Indonesia's Education Ministry Rethinking National Exam Scoring

By : webadmin | on 1:37 AM January 04, 2011
Category : Archive

Nurfika Osman

The Education Ministry has introduced a new scoring system for the annual national school exams in a bid to address criticism over how the final score is determined.

Until now, students had been required to achieve a score of at least 5.5 out of 10 in the exam to graduate high school.

However, teachers, parents and education experts have long criticized the requirement, arguing that the final score only reflects students’ exam results and not their achievements at school over the past year.

The critics also say the system is an unfair gauge of students’ ability because it favors students from schools in more developed regions, where education standards are usually better than in less-developed areas.

Beginning this year, the final score will now be a combination of the national exam results and the final school test results, according to Education Minister Muhammad Nuh.

The final school test result will be determined from the average score of year-end tests and subject scores from the student’s first to fifth semesters in senior high school.

“The national exam results will account for 60 percent of the final score, while the final school tests will make up 40 percent,” Nuh said on Thursday.

“With this new system, we hope fewer people will oppose the national examinations.”

Under the new method, a student scoring 5 out of 10 in the national exams and 7 out of 10 in the final school test would achieve a pass with an overall score of 5.8.

Nuh said the national exams would account for the biggest proportion of the final score in order to ensure students did not pass solely on their final school test results, which he said could be doctored by teachers.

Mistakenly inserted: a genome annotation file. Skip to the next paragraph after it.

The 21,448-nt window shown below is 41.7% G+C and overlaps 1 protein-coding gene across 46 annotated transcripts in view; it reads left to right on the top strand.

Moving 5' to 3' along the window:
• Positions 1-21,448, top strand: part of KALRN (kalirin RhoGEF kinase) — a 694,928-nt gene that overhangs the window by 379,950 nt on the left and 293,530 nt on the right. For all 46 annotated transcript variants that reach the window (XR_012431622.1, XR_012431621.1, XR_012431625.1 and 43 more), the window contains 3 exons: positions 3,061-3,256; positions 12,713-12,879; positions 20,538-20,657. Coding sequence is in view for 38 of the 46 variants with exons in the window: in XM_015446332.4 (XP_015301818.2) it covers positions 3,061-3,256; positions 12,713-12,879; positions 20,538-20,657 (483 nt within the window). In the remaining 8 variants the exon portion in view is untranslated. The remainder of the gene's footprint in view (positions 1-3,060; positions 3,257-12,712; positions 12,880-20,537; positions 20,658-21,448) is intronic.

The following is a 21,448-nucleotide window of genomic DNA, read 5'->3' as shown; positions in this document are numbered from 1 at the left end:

“Teachers awarding high scores just to get the students to pass is never a good thing because we’re trying to improve our education system,” he said.

“Handing out high scores to undeserving and less intelligent students would be very unfair to the bright ones.”

“There will also be no more remedial exams if they fail the national exams,” he said.

“Instead, they’ll have to take the Kejar Paket [general equivalency] test.”

Arief Rachman, an education expert and head of the Indonesian National Commission for Unesco, welcomed the new scoring system as a positive step toward improving the quality of education in the country.

“This is good because we’re competing with other countries whose educational system are based on skills and competition,” Arief told the Jakarta Globe on Monday.

“We should laud the government for not disregarding the school score in this new system. However, whether the method is successful and effective remains to be seen, as we still have to see how it goes this May after the examinations.”

Arief also said the subjects that students were tested on in the national exams did not accurately reflect the national education philosophy, which emphasizes the need for students of high virtue and character.

“If we test students in math rather than civics and religious education, we’re not going to create students along those lines,” he said.

“The question is what kind of person do we create if we test students in subjects that emphasize logic above all else?”

Senior high students taking the national exams will be tested in six subjects, including math, the Indonesian language and English.

Those taking the science stream will also have to take chemistry, biology and physics tests, while those taking the social stream will have to sit the sociology, geography and economics tests.